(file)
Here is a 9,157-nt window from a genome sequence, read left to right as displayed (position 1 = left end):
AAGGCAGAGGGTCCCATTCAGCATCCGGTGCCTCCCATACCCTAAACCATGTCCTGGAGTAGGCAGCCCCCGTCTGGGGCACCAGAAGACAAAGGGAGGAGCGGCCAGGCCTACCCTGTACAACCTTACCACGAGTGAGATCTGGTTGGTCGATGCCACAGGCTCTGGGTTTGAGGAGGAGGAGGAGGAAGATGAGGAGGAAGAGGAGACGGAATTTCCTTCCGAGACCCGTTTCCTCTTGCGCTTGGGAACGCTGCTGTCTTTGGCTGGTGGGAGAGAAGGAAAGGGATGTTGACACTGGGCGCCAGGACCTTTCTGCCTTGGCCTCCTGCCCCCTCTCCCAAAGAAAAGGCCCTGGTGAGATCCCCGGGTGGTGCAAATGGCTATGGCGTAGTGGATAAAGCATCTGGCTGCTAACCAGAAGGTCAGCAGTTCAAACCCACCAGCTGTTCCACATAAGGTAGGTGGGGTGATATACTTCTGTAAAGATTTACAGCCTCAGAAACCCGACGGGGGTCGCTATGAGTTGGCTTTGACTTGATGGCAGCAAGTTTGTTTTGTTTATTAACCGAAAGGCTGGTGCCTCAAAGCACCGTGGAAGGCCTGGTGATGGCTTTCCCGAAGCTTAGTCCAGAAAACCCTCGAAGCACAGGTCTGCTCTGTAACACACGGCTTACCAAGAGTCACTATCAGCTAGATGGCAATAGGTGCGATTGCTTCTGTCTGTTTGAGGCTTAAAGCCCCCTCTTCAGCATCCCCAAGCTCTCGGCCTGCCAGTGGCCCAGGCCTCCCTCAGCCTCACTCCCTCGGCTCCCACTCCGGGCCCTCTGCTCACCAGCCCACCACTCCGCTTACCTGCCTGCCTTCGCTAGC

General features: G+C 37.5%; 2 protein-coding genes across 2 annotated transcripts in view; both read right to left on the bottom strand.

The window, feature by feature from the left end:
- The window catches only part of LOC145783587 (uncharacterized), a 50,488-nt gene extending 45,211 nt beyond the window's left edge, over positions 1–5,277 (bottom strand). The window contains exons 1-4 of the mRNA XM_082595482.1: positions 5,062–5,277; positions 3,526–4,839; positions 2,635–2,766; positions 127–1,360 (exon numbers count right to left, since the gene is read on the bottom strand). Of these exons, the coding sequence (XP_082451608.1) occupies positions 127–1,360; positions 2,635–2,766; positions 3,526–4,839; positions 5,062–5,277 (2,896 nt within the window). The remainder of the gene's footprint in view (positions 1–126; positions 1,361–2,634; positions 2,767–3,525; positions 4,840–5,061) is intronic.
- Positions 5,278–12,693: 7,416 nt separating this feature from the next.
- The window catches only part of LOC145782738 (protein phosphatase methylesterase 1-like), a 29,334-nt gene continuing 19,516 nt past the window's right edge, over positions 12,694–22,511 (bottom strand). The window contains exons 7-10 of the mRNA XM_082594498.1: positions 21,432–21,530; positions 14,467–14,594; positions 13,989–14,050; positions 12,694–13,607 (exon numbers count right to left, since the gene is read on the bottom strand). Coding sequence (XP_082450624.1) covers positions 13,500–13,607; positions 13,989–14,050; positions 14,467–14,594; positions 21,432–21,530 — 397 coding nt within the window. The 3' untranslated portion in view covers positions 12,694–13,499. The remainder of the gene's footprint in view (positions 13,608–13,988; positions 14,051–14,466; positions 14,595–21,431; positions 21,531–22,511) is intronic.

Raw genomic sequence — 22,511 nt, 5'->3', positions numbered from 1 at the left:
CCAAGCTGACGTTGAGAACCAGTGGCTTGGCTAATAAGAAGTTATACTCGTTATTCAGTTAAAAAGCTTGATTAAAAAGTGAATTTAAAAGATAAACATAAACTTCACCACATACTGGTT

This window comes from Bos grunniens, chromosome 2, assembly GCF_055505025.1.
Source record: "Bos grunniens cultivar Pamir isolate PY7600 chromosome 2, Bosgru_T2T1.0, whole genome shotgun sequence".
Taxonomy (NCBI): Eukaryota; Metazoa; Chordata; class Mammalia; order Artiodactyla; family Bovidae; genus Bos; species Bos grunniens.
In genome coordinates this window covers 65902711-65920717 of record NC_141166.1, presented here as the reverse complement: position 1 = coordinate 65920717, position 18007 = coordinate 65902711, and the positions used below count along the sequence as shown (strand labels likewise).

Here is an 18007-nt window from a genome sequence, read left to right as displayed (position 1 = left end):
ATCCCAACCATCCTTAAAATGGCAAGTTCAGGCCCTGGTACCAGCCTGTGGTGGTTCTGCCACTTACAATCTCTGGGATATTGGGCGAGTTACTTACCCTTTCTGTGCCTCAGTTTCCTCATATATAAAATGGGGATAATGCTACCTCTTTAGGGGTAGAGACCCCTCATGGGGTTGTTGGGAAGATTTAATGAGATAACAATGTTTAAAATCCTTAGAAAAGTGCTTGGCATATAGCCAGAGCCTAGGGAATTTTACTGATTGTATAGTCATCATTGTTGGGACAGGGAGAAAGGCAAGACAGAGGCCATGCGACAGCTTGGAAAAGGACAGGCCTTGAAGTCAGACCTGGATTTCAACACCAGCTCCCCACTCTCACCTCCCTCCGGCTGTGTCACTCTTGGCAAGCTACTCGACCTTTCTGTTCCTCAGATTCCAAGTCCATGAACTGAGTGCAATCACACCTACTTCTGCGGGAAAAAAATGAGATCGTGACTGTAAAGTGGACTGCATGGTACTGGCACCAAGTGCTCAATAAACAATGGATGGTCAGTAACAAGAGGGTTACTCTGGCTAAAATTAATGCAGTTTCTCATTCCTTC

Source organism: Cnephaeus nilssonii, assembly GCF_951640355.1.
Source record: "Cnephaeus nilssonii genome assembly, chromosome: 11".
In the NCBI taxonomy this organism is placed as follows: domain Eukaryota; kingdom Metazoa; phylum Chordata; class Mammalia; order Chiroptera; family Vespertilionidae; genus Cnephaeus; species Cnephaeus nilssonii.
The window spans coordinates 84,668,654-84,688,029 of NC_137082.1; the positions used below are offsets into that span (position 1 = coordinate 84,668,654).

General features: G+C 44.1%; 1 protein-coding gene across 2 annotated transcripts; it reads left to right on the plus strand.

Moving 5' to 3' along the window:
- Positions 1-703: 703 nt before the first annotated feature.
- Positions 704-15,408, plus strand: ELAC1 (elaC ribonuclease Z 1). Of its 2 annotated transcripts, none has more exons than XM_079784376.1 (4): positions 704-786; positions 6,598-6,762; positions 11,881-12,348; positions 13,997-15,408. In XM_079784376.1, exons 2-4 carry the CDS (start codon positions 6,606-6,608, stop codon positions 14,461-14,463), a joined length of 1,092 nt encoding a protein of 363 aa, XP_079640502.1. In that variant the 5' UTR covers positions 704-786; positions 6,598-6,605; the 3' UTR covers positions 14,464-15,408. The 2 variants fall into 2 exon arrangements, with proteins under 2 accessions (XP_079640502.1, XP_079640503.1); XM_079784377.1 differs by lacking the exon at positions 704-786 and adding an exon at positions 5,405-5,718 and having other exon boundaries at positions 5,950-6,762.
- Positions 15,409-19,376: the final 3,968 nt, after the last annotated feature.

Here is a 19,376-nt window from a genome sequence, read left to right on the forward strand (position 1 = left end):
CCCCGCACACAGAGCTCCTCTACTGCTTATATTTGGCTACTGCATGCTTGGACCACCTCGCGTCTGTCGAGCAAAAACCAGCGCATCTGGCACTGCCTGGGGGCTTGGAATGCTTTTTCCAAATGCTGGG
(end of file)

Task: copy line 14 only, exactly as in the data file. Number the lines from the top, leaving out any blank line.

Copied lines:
Here is an 18007-nt window from a genome sequence, read left to right as displayed (position 1 = left end):